Hours before the premiere of HBO's "Game Change," the Obama campaign released a web ad Saturday focused on former Alaska Governor Sarah Palin, who is portrayed in that premium cable film - fairly, according to her detractors, unfairly per her supporters.
"I don't really want to spend any time on Sarah Palin, but you need to see what she said the other night on Sean Hannity's show," Obama campaign manager Jim Messina wrote in the email to supporters. "She accused President Obama of discrimination, saying he was taking the country back 'to days before the Civil War, when unfortunately too many Americans mistakenly believed that not all men were created equal.' And she wasn't kidding."
Messina portrayed Palin's comments from Fox News Channel last week as typical of "the nature of the attacks we'll be up against from now until November. They're false and divisive, and it won't even matter whether they make sense or not, because they're designed to serve one purpose: beating President Obama. What we know is we can't afford to let attacks like this go without a response - chip in $3 or more now to show that each time someone like Sarah Palin launches an attack, it only makes us stronger."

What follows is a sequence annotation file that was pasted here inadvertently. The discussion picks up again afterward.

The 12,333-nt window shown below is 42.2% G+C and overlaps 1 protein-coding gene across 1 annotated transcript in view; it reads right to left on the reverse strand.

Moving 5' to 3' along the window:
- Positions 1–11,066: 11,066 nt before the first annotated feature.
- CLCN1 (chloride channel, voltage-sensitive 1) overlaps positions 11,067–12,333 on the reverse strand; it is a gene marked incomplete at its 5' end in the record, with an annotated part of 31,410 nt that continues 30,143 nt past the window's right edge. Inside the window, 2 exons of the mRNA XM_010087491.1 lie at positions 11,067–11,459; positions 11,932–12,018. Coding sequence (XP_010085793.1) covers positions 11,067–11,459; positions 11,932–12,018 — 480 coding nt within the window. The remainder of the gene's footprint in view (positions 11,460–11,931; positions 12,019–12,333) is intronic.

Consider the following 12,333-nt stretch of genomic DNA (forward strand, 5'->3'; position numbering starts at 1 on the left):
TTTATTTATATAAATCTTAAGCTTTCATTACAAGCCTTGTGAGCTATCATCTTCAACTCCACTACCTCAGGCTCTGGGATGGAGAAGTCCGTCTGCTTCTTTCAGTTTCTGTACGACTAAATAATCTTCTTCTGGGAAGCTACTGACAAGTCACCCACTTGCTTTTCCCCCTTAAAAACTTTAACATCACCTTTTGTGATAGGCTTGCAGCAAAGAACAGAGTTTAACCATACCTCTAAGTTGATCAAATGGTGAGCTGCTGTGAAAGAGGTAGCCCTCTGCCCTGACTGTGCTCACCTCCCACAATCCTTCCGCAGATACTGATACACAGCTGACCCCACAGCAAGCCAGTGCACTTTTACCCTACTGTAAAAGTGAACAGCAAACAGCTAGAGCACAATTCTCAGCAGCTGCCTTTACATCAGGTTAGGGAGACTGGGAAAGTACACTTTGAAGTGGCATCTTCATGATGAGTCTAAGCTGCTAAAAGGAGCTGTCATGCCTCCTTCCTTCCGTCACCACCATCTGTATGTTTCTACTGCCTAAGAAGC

The ad shows graphics, in McCain/Palin campaign font style, reading: "MORE THAN FOUR YEARS LATER. SARAH PALIN AND THE FAR RIGHT SAY PRESIDENT OBAMA WILL BRING BACK RACIAL DISCRIMINATION … AGAINST WHITE PEOPLE."
Palin is then shown saying the following: "Barack Obama has never been seen in the conventional, traditional way of we who would describe a man of valor … And his profession as a community organizer, what went into his thinking was this philosophy of radicalism … He is bringing us back, Sean, you can hearken back to days before the Civil War … What Barack Obama seems to want to do is to go back to those days when we were in different classes based on income, based on color of skin, why are we allowing our country to move backwards?"